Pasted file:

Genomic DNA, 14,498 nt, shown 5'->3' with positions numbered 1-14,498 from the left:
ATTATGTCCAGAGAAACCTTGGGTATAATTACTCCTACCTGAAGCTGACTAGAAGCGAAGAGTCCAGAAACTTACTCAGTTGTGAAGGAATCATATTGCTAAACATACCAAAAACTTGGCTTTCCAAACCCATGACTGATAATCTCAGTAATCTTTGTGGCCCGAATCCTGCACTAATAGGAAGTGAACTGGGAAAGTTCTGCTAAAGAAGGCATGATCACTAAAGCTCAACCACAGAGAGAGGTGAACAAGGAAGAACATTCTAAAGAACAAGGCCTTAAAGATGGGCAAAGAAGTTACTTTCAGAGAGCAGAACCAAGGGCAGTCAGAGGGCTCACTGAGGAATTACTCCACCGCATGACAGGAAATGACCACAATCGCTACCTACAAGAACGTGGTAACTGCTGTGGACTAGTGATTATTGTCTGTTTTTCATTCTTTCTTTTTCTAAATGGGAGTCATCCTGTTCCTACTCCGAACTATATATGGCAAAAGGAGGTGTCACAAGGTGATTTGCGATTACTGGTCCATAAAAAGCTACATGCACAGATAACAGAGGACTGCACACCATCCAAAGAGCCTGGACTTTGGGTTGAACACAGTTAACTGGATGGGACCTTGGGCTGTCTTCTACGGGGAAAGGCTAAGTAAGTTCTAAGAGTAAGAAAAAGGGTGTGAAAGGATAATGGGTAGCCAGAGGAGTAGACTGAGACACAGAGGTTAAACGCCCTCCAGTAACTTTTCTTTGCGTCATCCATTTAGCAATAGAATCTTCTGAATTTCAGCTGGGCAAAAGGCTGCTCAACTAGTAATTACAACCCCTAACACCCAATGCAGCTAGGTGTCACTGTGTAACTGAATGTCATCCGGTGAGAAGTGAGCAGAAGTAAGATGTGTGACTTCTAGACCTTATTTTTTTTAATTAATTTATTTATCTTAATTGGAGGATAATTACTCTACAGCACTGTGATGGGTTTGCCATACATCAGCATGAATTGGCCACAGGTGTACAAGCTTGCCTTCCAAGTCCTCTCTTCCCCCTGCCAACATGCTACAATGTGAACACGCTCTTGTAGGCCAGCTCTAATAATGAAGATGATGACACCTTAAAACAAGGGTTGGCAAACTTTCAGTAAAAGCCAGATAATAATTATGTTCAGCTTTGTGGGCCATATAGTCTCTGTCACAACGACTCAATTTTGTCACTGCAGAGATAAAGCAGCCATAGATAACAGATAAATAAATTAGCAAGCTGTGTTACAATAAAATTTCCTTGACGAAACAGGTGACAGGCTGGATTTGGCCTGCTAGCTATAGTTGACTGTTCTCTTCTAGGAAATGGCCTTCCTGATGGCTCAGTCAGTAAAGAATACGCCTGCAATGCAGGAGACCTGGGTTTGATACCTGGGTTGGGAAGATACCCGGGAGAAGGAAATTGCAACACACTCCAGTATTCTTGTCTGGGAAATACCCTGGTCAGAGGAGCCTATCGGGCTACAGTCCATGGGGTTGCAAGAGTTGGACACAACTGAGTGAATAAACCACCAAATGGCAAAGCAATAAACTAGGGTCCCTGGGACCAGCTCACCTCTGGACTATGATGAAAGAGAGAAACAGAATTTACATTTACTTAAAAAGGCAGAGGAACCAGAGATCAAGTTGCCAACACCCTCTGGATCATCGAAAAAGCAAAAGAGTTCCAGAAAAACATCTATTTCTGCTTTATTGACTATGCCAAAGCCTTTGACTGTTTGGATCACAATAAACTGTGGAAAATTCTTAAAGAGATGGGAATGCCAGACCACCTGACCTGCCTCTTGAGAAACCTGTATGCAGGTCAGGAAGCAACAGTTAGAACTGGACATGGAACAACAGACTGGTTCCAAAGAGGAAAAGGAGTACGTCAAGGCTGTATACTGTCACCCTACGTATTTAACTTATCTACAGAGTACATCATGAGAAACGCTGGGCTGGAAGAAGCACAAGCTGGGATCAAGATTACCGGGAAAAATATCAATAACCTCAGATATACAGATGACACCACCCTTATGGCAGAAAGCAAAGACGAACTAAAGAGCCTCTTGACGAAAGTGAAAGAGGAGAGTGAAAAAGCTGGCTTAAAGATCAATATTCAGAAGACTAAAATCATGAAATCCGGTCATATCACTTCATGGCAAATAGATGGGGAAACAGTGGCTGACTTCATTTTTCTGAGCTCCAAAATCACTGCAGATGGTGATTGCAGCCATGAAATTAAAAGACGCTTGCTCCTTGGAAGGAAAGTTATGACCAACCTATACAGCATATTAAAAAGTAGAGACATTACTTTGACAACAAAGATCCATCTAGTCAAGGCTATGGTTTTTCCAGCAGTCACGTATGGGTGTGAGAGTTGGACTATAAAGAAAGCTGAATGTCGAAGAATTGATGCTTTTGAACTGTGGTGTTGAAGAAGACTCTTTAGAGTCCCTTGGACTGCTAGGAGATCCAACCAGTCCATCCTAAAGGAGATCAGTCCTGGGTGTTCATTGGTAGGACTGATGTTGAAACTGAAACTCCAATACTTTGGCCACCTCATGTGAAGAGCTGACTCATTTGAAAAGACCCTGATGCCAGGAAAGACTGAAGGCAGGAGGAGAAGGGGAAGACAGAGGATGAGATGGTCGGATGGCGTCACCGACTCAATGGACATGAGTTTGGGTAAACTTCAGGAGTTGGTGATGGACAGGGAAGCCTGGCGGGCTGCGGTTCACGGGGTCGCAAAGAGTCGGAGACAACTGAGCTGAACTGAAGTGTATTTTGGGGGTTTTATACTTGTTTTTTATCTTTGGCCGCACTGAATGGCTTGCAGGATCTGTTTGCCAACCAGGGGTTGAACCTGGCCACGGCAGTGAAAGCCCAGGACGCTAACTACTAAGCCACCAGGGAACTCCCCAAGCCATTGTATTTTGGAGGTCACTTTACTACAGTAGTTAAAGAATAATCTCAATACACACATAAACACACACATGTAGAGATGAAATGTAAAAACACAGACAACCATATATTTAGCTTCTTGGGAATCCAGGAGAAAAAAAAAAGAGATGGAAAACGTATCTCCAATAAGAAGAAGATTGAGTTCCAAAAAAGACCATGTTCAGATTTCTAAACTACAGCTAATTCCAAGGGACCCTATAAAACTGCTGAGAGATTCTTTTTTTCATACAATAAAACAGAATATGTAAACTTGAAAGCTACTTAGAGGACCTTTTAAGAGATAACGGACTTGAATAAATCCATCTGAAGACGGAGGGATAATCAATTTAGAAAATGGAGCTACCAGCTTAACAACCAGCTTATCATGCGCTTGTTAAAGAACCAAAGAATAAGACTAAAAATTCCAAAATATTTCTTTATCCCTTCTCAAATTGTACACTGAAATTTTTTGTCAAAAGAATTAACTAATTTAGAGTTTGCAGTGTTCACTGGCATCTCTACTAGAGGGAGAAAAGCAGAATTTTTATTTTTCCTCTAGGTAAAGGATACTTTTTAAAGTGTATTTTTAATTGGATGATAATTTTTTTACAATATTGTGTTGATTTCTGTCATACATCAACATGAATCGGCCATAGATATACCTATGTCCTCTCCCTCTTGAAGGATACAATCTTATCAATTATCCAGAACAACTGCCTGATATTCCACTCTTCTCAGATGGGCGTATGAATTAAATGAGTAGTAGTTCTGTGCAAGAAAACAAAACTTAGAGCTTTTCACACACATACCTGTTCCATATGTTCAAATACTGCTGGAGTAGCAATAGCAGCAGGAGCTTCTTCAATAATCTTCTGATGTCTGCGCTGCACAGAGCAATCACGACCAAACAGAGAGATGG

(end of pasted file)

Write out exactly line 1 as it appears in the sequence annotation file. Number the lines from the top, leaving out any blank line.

Genomic DNA, 14,498 nt, shown 5'->3' with positions numbered 1-14,498 from the left: